It was encouraging to see that New Castle County will now require elected and senior government officials to disclose any potential personal or family conflicts with county business. This is a small, common-sense step that should help increase confidence in the governing process and even hopefully avert some real problems – particularly when it comes to the bedeviled arena of land use and development – and it is something I advocated on these pages five years ago as chair of the New Castle County Republican Committee.
The Gordon administration deserves credit for making this overdue change happen, but the fact such a prosaic proposal is still needed in 2014 is bewildering and should tell you something about the prevailing mindset of too many in our local governing class.
That is to say, that even after extensive reporting on the Barley Mill fiasco and the subsequent primary defeat of County Executive Paul Clark, very few politicians publicly disavowed the kind of ethical missteps that led to that spectacle to begin with. (As if reminders are needed, Clark’s wife, a lawyer for the Barley Mill developer, had actively pressed her client’s case with people in her husband’s employ, perhaps having some influence on a determination by county planners that traffic studies weren’t required to approve the largest real estate project in county history.)
Further down Rte. 1 in Dover, it would appear that Tom Gordon’s without-breaking-a-sweat political victories in New Castle County aren’t getting much attention. Despite former Senate President Pro Tem Tony Deluca being bounced in the same primary cycle as Clark after withering media attention around his own ethical challenges – among other factors, his “full-time” job with the state Department of Labor – legislative leaders don’t appear to be in any hurry to enact meaningful reforms.
Take the practice of legislative double-dipping.
Most high school civics students would recognize that elected legislators simultaneously serving in government positions presents a troubling challenge to a fundamental precept of our system – the separation of powers. And politicians taking government jobs after their elections would strike most reasonable people as not just an obvious conflict of interest, but also freighted with at least the appearance of an abuse of power.
Yet it has been well documented over the years that members of our General Assembly and/or their family members have regularly landed positions (and the benefits and pensions that go with them) in state government or with agencies receiving significant public funds. At one point a few years back, the News Journal estimated that fully one-third of the members of the Legislature fit this description.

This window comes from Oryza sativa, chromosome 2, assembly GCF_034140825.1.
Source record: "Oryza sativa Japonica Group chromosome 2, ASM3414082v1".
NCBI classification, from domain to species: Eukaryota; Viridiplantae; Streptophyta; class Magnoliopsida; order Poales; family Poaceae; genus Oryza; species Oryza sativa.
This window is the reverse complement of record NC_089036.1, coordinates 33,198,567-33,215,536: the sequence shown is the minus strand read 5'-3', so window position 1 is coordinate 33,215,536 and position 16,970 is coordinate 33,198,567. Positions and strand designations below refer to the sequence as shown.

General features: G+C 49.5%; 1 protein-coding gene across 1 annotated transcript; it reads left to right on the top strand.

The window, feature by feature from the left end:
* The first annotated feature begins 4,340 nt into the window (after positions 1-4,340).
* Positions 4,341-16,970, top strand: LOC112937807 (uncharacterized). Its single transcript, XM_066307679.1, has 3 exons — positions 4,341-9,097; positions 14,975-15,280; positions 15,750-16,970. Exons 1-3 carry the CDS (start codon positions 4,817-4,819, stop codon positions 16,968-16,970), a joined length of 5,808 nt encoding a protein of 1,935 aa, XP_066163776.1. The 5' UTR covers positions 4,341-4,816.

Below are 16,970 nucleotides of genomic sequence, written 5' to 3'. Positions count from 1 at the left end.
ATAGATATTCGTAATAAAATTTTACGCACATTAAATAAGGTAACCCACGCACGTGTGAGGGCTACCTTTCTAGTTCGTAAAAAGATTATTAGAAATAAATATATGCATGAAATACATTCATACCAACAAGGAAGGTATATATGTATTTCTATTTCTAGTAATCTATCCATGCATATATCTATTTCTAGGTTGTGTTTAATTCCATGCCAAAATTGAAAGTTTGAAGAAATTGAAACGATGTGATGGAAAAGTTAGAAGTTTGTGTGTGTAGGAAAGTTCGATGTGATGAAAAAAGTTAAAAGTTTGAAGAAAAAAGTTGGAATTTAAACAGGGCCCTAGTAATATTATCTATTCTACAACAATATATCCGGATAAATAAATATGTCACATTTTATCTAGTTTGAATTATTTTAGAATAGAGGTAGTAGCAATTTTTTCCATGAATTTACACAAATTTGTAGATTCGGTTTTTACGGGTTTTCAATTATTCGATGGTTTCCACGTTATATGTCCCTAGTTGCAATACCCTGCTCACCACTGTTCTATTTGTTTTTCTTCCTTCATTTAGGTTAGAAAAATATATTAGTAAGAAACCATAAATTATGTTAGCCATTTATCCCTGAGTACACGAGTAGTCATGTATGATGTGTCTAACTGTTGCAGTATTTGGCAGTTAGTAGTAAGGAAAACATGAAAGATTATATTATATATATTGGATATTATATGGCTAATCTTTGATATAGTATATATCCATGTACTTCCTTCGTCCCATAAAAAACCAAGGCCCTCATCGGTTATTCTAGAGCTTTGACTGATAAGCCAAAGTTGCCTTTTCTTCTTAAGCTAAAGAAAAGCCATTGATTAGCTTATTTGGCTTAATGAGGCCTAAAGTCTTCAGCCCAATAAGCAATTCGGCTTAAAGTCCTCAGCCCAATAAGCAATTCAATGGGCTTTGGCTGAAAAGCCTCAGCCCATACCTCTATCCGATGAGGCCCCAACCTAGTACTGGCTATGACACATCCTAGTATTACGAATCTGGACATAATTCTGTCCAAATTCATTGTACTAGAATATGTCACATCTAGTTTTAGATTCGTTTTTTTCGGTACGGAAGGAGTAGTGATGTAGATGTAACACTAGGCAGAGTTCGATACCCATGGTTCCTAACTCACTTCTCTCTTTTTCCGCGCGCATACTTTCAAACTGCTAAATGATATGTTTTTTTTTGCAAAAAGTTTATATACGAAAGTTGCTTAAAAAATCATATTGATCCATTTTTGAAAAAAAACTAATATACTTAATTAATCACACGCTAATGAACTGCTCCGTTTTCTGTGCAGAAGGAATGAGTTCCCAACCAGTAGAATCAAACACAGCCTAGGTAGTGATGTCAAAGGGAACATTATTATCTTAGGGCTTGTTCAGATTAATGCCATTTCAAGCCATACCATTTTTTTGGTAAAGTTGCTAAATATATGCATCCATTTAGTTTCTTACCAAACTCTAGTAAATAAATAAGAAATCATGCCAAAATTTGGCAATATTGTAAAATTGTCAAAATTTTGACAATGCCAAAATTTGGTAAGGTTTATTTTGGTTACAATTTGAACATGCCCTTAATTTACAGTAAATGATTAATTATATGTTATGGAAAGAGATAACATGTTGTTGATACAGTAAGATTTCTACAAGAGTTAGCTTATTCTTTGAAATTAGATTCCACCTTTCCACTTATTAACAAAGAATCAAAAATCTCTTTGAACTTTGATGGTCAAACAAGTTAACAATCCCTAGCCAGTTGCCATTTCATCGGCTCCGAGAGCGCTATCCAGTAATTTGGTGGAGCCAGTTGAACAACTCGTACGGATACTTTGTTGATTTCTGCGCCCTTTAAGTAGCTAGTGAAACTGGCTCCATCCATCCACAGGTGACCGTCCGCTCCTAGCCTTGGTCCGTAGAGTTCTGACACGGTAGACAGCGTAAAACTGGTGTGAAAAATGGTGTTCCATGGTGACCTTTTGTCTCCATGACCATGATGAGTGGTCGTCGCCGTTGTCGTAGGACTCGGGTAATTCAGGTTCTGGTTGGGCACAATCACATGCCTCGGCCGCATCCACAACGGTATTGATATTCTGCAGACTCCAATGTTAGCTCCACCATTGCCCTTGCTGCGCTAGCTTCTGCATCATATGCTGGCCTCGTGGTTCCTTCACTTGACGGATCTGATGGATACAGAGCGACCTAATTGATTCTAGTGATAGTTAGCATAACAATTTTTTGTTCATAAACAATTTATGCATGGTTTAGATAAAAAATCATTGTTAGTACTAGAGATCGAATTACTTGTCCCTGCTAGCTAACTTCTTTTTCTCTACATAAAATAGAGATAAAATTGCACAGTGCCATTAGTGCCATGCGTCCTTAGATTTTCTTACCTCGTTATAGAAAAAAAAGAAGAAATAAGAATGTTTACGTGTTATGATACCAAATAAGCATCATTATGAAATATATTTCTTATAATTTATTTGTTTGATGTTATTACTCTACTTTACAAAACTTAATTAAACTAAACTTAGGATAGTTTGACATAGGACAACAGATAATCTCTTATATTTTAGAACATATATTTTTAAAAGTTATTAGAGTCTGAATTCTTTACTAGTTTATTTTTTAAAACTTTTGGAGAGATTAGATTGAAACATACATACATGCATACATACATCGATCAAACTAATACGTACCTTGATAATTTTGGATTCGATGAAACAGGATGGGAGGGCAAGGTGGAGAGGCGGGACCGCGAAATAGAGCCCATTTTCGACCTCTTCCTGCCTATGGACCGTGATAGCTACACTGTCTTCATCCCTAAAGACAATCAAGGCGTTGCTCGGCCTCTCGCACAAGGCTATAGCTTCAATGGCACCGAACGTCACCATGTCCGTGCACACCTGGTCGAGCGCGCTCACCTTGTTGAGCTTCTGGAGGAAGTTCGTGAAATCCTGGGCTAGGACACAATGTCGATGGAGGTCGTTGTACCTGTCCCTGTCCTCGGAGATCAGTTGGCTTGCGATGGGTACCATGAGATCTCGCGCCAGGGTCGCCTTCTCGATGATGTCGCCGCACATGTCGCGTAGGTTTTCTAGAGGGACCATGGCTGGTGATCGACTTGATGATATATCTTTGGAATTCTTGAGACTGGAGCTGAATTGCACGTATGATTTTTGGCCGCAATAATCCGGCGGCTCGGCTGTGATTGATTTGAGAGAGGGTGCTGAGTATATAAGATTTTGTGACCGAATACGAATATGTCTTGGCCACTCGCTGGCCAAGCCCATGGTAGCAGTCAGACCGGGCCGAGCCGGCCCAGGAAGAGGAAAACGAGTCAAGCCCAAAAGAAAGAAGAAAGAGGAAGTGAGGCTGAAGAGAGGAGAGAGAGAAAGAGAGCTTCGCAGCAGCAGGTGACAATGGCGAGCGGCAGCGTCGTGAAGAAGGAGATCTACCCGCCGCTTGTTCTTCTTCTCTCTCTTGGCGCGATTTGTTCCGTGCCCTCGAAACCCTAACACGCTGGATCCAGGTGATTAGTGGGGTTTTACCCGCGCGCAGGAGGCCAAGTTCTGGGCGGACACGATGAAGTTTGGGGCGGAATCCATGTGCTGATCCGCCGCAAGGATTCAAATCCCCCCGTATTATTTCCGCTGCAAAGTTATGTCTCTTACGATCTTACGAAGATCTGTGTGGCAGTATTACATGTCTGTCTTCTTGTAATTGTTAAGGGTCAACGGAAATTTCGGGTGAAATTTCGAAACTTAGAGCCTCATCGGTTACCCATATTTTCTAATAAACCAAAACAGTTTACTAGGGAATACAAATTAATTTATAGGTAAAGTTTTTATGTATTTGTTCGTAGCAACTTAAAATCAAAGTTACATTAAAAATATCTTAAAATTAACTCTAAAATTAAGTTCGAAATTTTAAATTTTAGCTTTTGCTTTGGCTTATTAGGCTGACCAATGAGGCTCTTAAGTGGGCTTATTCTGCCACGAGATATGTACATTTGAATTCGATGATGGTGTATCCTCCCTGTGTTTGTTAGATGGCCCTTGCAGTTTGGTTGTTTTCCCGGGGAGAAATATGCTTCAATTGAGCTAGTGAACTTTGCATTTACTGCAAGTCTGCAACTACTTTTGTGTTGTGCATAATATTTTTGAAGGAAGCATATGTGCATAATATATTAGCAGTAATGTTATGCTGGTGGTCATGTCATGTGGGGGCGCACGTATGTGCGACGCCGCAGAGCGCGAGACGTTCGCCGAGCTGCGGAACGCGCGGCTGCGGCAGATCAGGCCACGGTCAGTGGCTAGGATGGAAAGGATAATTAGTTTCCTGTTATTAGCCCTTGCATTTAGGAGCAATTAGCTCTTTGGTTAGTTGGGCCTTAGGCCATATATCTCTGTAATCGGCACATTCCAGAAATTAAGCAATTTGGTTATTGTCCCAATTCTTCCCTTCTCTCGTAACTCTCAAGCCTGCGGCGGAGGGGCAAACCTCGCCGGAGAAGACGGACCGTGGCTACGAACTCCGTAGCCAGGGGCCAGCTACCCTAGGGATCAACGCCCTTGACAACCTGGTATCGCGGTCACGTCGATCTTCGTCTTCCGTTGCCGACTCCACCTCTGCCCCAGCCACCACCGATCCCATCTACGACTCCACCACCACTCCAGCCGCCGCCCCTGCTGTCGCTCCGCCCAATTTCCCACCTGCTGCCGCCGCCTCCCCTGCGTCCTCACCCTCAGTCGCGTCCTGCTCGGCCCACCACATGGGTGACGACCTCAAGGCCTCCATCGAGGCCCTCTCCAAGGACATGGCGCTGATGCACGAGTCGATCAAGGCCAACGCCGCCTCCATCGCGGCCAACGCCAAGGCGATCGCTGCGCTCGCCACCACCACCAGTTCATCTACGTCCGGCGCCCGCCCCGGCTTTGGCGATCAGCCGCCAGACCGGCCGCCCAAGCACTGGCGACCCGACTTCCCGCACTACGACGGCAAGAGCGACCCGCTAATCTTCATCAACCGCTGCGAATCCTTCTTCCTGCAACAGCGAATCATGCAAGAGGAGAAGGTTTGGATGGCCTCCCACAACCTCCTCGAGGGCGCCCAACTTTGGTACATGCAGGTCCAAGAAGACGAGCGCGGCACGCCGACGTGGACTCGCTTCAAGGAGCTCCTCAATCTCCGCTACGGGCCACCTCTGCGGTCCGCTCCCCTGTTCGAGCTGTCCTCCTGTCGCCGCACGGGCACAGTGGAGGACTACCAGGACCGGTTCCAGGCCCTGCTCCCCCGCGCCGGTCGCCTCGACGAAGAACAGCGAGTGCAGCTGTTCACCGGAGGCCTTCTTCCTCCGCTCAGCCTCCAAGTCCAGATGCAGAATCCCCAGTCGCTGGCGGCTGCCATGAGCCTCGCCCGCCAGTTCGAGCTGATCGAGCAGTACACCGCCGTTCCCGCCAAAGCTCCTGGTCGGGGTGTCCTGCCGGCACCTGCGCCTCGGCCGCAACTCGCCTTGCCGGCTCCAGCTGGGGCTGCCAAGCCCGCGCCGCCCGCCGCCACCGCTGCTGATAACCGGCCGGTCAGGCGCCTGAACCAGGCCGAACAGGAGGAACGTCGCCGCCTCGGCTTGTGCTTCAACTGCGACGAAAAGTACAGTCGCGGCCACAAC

A modest proposal offered by Senator Greg Lavelle, SB 50, would remedy this seemingly obvious conflict by prohibiting legislators from taking government jobs while in office (it would not prevent current government employees from serving in the legislature, although one could argue that would make sense too). Yet the bill sits in committee, awaiting a vote that most likely will never come.
Cronyism is nothing new and certainly not unique to our state, but the extent to which our government and the Legislature have become intertwined has to be a cause for concern.
After all, the public sector is now Delaware’s largest employer. That means that government itself has become a constituency, and a powerful one at that. Which raises a bottom-line question: How can an elected body carry out their constitutional responsibilities if the government they are funding and overseeing is them?
Taxpayers have every right to expect their government is staffed by professional public servants, focused full-time on serving in that capacity. At the federal level strict rules are in place to help ensure this is the case. For example, the Hatch Act prohibits certain partisan political activity among government employees and members of Congress are restricted from leaving their seat to be appointed to any civil office which has been created during their tenure.
Senator Ted Kaufman recently correctly pointed to the pressing need to recruit and retain talented, experienced and ambitious people in government. I would imagine it to be quite demotivating and demoralizing for civil servants to see legislators slotted into roles in their departments, be they qualified or not.
Senator Lavelle’s bill should get a vote. It is time to end a situation that isn’t good for public trust and is probably even worse for the public purse.